Gaby Dosanjh-Pahil: For me, the main challenge is going to be making sure we are growing quite quickly, but in compliance with rules and regulations, so just being a protector of risks, and making sure policies and procedures are in place, and people are complying with those.
Tess Bridgman: One of our biggest areas of risk is the impact of carbon regulation and reaching net zero, but that is also our greatest opportunity. This is why we’re looking at a massive carbon capture project.
Nayeem Syed: The goal is to ensure stability and reliability for clients. It is therefore a lot about staying focused on resilience to keep the lights on, run global operations and deliver strong technology-driven solutions.
Samantha Thompson: The risk is climate change and the energy transition, but that is also a great opportunity. The risk if you get it wrong is that your portfolio looks wrong in 20 or 30 years’ time. The growth opportunity if you get it right is having a sustainable business, to your point, for the longer term.
Alessandro Galtieri: The risk is not preparing for what the reality will be. And it will come sooner than you think. So I think the real risk is not doing anything.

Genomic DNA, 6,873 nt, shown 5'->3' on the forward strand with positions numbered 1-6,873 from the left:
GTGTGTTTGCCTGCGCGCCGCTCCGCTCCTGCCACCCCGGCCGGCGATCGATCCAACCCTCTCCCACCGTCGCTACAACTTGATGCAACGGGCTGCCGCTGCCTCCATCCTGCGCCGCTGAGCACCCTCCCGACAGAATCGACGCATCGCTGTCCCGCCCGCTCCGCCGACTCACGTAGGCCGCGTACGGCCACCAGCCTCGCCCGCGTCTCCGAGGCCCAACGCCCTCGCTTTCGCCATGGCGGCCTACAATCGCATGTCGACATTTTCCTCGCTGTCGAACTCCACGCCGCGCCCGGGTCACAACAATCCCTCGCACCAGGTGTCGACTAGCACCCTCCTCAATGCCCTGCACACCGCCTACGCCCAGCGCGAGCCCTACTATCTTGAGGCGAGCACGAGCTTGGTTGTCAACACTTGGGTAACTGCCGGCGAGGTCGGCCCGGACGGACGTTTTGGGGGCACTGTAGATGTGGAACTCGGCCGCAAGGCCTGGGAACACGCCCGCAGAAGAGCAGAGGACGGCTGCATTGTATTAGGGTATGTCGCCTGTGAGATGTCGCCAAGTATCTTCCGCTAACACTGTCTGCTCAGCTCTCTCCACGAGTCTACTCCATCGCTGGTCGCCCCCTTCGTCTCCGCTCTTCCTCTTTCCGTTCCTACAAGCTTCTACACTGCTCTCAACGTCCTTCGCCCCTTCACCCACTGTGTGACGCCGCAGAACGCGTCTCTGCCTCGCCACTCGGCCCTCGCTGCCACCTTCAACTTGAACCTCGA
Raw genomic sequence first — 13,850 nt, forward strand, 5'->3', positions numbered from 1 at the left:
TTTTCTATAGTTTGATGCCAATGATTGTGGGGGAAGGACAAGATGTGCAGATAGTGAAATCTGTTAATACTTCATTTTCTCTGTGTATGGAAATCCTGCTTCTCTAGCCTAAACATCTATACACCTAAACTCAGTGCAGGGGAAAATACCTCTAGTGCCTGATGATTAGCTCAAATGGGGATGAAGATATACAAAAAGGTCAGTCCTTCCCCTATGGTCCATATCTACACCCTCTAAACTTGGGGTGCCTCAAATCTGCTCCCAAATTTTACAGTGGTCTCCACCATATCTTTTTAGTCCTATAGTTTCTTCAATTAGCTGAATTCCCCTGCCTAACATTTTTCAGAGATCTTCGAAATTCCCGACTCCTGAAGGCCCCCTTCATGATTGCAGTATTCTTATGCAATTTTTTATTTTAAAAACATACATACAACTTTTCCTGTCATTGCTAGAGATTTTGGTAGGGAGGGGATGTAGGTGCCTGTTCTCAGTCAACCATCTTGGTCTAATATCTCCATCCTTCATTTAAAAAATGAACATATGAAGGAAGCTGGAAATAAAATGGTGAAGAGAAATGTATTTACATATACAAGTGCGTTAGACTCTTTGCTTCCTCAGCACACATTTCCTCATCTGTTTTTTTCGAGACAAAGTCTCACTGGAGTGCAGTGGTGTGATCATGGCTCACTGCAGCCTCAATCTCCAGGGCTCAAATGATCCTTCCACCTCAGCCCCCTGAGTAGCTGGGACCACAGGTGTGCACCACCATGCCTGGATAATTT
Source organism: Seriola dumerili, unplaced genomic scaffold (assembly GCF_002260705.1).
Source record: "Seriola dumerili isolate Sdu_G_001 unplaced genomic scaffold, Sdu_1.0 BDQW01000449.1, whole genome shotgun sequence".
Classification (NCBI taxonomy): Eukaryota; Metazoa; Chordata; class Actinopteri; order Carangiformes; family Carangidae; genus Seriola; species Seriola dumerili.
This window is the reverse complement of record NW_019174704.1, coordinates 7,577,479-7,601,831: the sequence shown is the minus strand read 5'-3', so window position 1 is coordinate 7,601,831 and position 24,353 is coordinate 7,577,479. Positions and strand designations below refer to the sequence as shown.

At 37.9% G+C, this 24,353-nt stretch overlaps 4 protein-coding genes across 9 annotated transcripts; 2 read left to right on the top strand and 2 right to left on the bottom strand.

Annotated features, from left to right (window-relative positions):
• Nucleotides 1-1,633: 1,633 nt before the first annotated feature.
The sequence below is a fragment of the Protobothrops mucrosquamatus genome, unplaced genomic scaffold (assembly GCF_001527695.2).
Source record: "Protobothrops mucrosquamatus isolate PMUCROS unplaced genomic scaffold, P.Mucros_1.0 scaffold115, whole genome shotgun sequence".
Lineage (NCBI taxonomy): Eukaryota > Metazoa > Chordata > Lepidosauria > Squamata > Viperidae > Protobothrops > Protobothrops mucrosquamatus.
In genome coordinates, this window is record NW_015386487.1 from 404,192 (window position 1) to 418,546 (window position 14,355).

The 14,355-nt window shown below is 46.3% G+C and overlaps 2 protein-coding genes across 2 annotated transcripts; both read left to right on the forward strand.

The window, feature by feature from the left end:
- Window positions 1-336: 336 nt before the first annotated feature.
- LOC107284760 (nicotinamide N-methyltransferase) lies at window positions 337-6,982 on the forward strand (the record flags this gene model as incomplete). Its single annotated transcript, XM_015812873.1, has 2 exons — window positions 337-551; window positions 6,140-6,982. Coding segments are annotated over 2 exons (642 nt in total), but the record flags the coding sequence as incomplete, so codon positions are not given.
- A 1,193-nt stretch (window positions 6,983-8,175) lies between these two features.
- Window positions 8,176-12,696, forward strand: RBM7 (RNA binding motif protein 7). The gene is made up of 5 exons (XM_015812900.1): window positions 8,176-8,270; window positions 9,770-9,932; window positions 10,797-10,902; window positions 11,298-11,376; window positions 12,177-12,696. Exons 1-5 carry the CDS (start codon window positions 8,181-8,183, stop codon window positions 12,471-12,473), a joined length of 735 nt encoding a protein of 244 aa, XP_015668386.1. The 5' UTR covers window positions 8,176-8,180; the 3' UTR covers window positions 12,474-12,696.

Key take outs from the discussion
- Market conditions are changing corporate behaviour and with it the remit of general counsel and their legal teams.
- GCs increasingly take a more strategic role in driving compliance with rapidly evolving ESG frameworks and in managing an explosion of supply chain and digitalisation/data risks.
- Compliance with ESG metrics is increasingly important to avoid litigation risk and to ensure cost-efficient access to capital.
- Consequently GCs are increasingly called upon to act as guardians of their organisation’s reputation, supplier and digital networks, which is ever more essential for corporate growth.
- Tess Bridgman Cory
- Gaby Dosanjh-Pahil SSE
- Daniel Gabriel Accenture
- Alessandro Galtieri Colt Group
- Nayeem Syed London Stock Exchange Group
- Samantha Thompson Anglo American
- Derwin Jenkinson Paul Hastings
- Alex Leitch Paul Hastings
- Nina Moffatt Paul Hastings
- Mark McAteer The In-House Lawyer